07 June 2007
How are purchasers in South Africa tackling the problems caused by the absence of a strong supply base and a lack of training? Paul Snell reports
As most buyers know, it takes two to tango. You cannot be an effective buyer without having decent suppliers to turn to.
It is an issue that has plagued many buyers in South Africa for some time. You can be the sharpest buyer around, but if you can only find one supplier, it won't make much difference.
It is a fact not lost on the government. At the Institute of Procurement and Supply South Africa conference last month, the minister for public enterprises, Alec Erwin, stressed the need for a strong supply base to get value for money and to improve the economy.
"When buyers focus on obtaining value for money they change their behaviour in ways that encourage investment in local industry and the development of more competitive suppliers, which are foundations for economic growth and development."
Erwin points to the apartheid-era government as the primary cause of the current problems. "It led to corrupt relationships between the regime and favoured suppliers, which in turn became inefficient and uncompetitive."
But Erwin is clear about how buyers can address the problem now. "Value-seeking buyers start appreciating their potential power to influence investment decisions." Buyers understand the cost structure and drivers of their supply chain and recognise the impact on suppliers of stability of demand and economies of scale, he added.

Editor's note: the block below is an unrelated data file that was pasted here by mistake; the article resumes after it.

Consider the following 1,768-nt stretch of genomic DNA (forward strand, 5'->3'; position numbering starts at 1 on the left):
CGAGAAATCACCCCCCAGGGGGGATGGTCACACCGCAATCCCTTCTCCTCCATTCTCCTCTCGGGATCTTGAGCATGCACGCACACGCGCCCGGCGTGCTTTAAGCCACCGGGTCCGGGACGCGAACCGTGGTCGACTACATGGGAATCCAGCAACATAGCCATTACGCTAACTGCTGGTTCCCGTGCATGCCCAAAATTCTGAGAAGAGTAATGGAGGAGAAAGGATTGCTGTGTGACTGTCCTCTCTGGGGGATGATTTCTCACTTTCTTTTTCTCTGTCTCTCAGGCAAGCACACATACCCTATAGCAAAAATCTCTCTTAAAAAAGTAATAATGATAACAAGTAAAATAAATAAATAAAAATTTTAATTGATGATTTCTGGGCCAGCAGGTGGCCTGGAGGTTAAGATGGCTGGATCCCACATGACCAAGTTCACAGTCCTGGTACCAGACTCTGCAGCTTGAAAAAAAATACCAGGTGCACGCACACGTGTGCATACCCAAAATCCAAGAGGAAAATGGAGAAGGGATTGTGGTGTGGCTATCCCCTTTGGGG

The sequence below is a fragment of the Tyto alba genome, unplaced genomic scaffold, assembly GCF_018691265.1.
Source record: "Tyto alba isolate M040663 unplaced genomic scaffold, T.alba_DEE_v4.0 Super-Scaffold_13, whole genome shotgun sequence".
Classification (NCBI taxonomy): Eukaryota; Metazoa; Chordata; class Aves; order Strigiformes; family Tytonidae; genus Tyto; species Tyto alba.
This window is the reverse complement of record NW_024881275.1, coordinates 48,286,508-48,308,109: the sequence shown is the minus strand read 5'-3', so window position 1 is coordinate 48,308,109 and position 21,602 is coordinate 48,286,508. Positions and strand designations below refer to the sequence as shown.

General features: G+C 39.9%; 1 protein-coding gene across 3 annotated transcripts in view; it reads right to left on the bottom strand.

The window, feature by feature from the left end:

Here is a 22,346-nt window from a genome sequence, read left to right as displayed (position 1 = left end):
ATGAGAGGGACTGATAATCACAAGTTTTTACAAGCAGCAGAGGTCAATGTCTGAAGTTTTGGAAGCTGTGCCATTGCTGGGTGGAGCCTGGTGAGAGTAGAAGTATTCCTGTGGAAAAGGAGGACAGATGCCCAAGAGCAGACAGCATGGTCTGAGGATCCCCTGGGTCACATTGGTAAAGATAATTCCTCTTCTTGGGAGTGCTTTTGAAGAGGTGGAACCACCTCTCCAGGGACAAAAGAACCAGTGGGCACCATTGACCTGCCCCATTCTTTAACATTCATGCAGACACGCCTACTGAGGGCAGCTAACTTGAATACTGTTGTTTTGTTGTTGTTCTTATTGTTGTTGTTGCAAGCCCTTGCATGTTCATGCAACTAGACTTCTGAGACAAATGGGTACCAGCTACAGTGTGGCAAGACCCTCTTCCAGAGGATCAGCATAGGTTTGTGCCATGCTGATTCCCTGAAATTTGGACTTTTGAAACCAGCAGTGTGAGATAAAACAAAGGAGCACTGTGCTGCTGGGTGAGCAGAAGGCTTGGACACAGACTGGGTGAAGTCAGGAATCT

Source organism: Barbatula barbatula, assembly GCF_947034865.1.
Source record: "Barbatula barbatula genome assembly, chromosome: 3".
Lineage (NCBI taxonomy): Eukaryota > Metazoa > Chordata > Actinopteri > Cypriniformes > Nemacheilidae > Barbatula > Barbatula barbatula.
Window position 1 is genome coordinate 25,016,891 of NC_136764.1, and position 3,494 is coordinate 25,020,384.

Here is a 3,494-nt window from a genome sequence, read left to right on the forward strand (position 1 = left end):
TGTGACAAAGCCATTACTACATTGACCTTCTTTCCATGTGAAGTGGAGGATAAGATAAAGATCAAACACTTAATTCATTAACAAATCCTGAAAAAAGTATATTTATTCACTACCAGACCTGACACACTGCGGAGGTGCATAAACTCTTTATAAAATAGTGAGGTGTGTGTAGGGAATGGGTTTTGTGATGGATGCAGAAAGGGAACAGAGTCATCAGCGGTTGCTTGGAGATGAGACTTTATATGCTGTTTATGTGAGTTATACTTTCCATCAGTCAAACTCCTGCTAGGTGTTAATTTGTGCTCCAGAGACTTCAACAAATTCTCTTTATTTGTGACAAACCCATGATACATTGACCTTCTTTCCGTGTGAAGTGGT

The government is addressing the lack of supply base head-on with the creation of a Competitive Supplier Development Programme (CSDP), to increase investment in critical supply areas such as manufacturing, mining and energy generation.
It is hoped that by getting state-owned enterprises such as infrastructure firm Transnet and energy provider Eskom to analyse supply markets, it will become clear where suppliers are not competitive, so local markets can be developed.
Supply problems are also hampered by under-development of buyers. At the same event Erwin gave his backing to a programme to boost skills through training. The Integrated Capacity and Capability Procurement Programme - a venture between CIPS, the Department of Public Enterprises and state-owned enterprises - will develop buyers' skills using local knowledge and UK-based training.
Things are further complicated by the Black Economic Empowerment (BEE) Act, which has set firms a target of making sure 50 per cent of their suppliers are black-owned.
According to Fortune Ntlhoro, procurement manager at South Africa Port Operations (SAPO), this leads some suppliers to believe they will automatically receive business because of their minority status.
He says SAPO is keen to get away from open tenders and instead build a list of approved, trusted suppliers to whom he can offer fixed contracts.
But others say BEE shouldn't present a big problem.
"BEE implementation is not unique," says Nat Maelane, group executive for supply chain management at South Africa Post Office. "You are just trying to expand your supplier base."
Developing the supply base is crucial to growth in South Africa, especially with major projects such as the 2010 football World Cup approaching. But this will not work in isolation, without development of the procurement function.